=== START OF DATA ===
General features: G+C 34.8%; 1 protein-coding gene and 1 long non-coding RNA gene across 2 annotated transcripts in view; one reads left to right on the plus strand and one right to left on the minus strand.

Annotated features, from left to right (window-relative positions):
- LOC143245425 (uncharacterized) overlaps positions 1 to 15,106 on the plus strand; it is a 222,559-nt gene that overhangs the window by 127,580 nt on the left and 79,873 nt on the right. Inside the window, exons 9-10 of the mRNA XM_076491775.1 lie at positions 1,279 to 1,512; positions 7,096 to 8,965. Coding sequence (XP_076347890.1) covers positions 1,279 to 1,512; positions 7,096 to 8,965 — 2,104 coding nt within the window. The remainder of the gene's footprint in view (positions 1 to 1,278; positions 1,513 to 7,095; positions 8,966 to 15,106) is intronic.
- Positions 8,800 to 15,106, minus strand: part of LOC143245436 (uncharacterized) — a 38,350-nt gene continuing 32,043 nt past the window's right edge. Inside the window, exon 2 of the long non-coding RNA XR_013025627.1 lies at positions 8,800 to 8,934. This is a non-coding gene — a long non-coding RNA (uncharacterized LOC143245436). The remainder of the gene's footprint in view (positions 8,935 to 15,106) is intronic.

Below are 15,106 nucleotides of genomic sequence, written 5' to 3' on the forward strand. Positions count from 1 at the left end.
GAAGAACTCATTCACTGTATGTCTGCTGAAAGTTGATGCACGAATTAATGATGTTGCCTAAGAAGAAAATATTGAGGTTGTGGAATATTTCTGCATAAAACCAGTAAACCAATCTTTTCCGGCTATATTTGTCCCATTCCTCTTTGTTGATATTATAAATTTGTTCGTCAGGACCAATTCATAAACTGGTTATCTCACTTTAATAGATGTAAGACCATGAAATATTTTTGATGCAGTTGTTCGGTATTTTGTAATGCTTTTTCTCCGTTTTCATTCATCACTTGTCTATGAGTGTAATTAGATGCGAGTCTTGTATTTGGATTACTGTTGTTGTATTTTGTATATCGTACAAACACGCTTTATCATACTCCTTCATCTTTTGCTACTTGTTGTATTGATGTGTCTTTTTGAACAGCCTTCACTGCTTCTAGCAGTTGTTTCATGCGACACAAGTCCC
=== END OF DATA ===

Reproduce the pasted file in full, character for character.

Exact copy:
General features: G+C 34.8%; 1 protein-coding gene and 1 long non-coding RNA gene across 2 annotated transcripts in view; one reads left to right on the plus strand and one right to left on the minus strand.

Annotated features, from left to right (window-relative positions):
- LOC143245425 (uncharacterized) overlaps positions 1 to 15,106 on the plus strand; it is a 222,559-nt gene that overhangs the window by 127,580 nt on the left and 79,873 nt on the right. Inside the window, exons 9-10 of the mRNA XM_076491775.1 lie at positions 1,279 to 1,512; positions 7,096 to 8,965. Coding sequence (XP_076347890.1) covers positions 1,279 to 1,512; positions 7,096 to 8,965 — 2,104 coding nt within the window. The remainder of the gene's footprint in view (positions 1 to 1,278; positions 1,513 to 7,095; positions 8,966 to 15,106) is intronic.
- Positions 8,800 to 15,106, minus strand: part of LOC143245436 (uncharacterized) — a 38,350-nt gene continuing 32,043 nt past the window's right edge. Inside the window, exon 2 of the long non-coding RNA XR_013025627.1 lies at positions 8,800 to 8,934. This is a non-coding gene — a long non-coding RNA (uncharacterized LOC143245436). The remainder of the gene's footprint in view (positions 8,935 to 15,106) is intronic.

Below are 15,106 nucleotides of genomic sequence, written 5' to 3' on the forward strand. Positions count from 1 at the left end.
GAAGAACTCATTCACTGTATGTCTGCTGAAAGTTGATGCACGAATTAATGATGTTGCCTAAGAAGAAAATATTGAGGTTGTGGAATATTTCTGCATAAAACCAGTAAACCAATCTTTTCCGGCTATATTTGTCCCATTCCTCTTTGTTGATATTATAAATTTGTTCGTCAGGACCAATTCATAAACTGGTTATCTCACTTTAATAGATGTAAGACCATGAAATATTTTTGATGCAGTTGTTCGGTATTTTGTAATGCTTTTTCTCCGTTTTCATTCATCACTTGTCTATGAGTGTAATTAGATGCGAGTCTTGTATTTGGATTACTGTTGTTGTATTTTGTATATCGTACAAACACGCTTTATCATACTCCTTCATCTTTTGCTACTTGTTGTATTGATGTGTCTTTTTGAACAGCCTTCACTGCTTCTAGCAGTTGTTTCATGCGACACAAGTCCC